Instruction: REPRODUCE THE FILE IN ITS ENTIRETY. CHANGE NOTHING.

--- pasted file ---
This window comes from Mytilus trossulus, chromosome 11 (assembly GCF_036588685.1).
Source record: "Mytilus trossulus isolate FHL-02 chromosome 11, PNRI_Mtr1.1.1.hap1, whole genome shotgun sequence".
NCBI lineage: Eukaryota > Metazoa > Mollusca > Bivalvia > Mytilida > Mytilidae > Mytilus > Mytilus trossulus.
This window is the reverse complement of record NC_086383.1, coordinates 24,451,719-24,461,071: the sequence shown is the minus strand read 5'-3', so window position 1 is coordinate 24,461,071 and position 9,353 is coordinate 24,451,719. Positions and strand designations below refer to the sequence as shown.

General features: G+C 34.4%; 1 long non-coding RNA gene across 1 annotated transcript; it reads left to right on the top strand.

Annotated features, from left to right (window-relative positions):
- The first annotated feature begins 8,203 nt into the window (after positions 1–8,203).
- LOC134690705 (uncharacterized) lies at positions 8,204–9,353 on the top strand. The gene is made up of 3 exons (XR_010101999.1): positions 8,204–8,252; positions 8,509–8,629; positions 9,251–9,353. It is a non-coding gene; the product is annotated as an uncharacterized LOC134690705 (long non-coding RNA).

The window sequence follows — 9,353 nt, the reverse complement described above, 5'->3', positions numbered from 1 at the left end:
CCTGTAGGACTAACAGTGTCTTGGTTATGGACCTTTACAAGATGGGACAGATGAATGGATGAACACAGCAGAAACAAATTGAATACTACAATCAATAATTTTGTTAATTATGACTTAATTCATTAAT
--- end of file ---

This window comes from Mytilus trossulus, chromosome 11 (assembly GCF_036588685.1).
Source record: "Mytilus trossulus isolate FHL-02 chromosome 11, PNRI_Mtr1.1.1.hap1, whole genome shotgun sequence".
NCBI lineage: Eukaryota > Metazoa > Mollusca > Bivalvia > Mytilida > Mytilidae > Mytilus > Mytilus trossulus.
This window is the reverse complement of record NC_086383.1, coordinates 24,451,719-24,461,071: the sequence shown is the minus strand read 5'-3', so window position 1 is coordinate 24,461,071 and position 9,353 is coordinate 24,451,719. Positions and strand designations below refer to the sequence as shown.

General features: G+C 34.4%; 1 long non-coding RNA gene across 1 annotated transcript; it reads left to right on the top strand.

Annotated features, from left to right (window-relative positions):
- The first annotated feature begins 8,203 nt into the window (after positions 1–8,203).
- LOC134690705 (uncharacterized) lies at positions 8,204–9,353 on the top strand. The gene is made up of 3 exons (XR_010101999.1): positions 8,204–8,252; positions 8,509–8,629; positions 9,251–9,353. It is a non-coding gene; the product is annotated as an uncharacterized LOC134690705 (long non-coding RNA).

The window sequence follows — 9,353 nt, the reverse complement described above, 5'->3', positions numbered from 1 at the left end:
CCTGTAGGACTAACAGTGTCTTGGTTATGGACCTTTACAAGATGGGACAGATGAATGGATGAACACAGCAGAAACAAATTGAATACTACAATCAATAATTTTGTTAATTATGACTTAATTCATTAAT